The Assassin’s Salvation Available at Amazon (and first chapter excerpt)

Posted by on November 14th, 2014 in Excerpts / Freebies, News | 17 Comments

The Assassin’s Salvation, the third novel in the Mandrake Company series is now available at Amazon. It’s spending a quarter in the KDP Select program, but will be up in other stores in February, 2015.


AssassinsSalvationWebMedWhen Jamie Flipkens signed on as a pilot and engineer for a small medical research company, she never expected to end up on a mercenary ship full of hulking soldiers who want to make her their latest conquest. The captain has been good to her—it doesn’t hurt that he’s her boss’s new beau—but she’s on the verge of quitting when a strange man shows up at her shuttle door.

Sergei Zharkov claims to be an old friend of the captain’s. He neglects to mention that he’s also an assassin, a dangerous man who even the hardened mercenaries avoid. Jamie should avoid him, too, but she’s drawn to the charm that sometimes escapes from beneath his grim facade. She finds herself wanting to give him a reason to smile—and maybe a little more than that.

The problem? There’s a fresh bounty on the captain’s head, and it’s possible Sergei is there to collect it.

Chapter 1

The shuttlecraft was pink. Sergei Zharkov scratched his jaw as he crouched twenty feet atop stacked shipping crates, hugging the shadows, so the freighter crews wouldn’t notice him. It was a combat shuttle, the same model Captain Mandrake had owned the last time Sergei had worked for him, but no self-respecting mercenary would possess a pink spaceship. He knew he hadn’t gotten the dock number wrong, but maybe Mandrake Company had been delayed and some opportunist had taken the open slot?

Marinth was one of the smaller cloud cities, and it didn’t claim a huge loading area. Freighters occupied all of the other docking spots, their crews out loading or unloading cargo, assisted by hover cranes. There was only one person working outside of the shuttle, a woman who seemed… not particularly suited to a pink spacecraft.

Perhaps it was the tools that clanked in the pockets of her coveralls as she moved about, poking into the vessel’s exterior panels, or maybe it was the grease smudge on her cheek and the matching one streaked across the back of one hand. This was not to say the woman wasn’t feminine. No, Sergei had been admiring the sway of her hips for the last five minutes. She was tall, with a pair of thick blonde braids that swung about her shoulders as she worked, and she had an appealing face with a cute, button nose and gray-blue eyes. A young and innocent face, he reminded himself, having already dismissed her as someone who shouldn’t have to be bothered by a man with as much blood on his hands and baggage in his mind as he.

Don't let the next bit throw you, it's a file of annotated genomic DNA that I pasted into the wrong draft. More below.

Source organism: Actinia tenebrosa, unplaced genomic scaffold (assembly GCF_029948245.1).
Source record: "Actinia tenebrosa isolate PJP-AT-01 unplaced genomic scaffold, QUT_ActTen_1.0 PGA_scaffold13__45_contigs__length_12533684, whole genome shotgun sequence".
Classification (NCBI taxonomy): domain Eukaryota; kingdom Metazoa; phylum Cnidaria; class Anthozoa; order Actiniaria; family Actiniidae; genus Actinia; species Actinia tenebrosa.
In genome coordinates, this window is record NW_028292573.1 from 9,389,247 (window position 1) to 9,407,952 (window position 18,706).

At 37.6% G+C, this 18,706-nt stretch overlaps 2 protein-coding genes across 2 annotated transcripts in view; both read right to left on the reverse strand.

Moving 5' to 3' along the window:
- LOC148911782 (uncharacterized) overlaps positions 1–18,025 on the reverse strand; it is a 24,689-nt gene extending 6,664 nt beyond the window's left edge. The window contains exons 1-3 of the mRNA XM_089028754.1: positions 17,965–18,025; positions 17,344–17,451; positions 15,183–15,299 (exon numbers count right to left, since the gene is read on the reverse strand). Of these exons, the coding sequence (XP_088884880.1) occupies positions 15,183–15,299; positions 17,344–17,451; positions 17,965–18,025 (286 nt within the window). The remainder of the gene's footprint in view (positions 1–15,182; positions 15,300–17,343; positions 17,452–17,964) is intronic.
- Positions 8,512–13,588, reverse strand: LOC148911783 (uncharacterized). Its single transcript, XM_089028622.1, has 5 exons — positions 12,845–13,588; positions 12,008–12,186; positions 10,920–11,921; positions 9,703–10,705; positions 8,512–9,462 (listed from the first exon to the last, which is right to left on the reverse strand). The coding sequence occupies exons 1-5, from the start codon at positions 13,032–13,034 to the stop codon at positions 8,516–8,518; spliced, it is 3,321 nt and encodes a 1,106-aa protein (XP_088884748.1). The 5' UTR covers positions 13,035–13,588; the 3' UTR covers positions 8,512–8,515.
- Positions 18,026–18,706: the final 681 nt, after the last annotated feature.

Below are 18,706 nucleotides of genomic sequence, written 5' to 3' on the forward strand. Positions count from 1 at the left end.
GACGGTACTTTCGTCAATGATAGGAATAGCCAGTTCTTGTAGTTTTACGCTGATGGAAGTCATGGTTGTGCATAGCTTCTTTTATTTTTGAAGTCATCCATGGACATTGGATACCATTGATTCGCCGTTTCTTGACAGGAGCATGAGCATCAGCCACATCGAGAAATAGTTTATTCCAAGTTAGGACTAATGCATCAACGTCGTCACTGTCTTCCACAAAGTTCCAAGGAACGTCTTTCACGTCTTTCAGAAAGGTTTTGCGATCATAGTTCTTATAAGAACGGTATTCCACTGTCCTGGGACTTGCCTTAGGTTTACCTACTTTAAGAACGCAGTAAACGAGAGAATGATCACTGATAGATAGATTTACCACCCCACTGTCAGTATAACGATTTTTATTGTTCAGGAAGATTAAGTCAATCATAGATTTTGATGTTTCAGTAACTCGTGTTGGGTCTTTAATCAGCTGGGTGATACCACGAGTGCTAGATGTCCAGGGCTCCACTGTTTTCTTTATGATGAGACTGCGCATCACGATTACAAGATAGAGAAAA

Sergei snorted softly. Who did appreciate his blood and baggage? Captain Mandrake possibly. At the least, Mandrake knew about Sergei’s occupation and his past and wasn’t bothered by it.

Thunder rumbled in the gray clouds lurking overhead. Marinth might be a city that floated in the sky, but that didn’t keep it from being rained on, as the large puddles dotting the loading dock attested.

Sergei stood, intending to go inside and call Mandrake before the clouds soaked him. But two men from the grungy, ill-maintained freighter next to the shuttle were ambling toward the blonde woman. She wasn’t armed with anything other the tools; he had noticed that immediately. He always noticed people’s weapons. The men wore daggers on their belts, as well as laser pistols, though from the way they swaggered and smirked at each other, Sergei doubted they had robbery on their minds.

He crouched again, this time on the edge of his perch. He could jump to a ledge provided by a shipping container sticking out a couple of inches further than his current one, then leap the rest of the way to the ground without hurting himself. He could do so in a second, if need be.

Mandrake would have laughed at the notion of him running to some woman’s rescue. Of all the people who might play the role of chivalrous knight in shining armor from Old Earth, Sergei was surely not on the list. Or maybe Mandrake would have understood. Despite a fearsome reputation, one Sergei knew was well deserved, the Crimson Ops soldier-turned-mercenary had been known to offer assistance even when pay wasn’t on the line.

“You look lonely over here, girl,” one of the men said.

The blonde woman had been watching them approach out of the corner of her eye, and she put her back to the shuttle to face them, an electric multitool in her hand. She didn’t stand in the bent-kneed ready stance of someone with combat experience, but she had the sense to know there might be trouble here.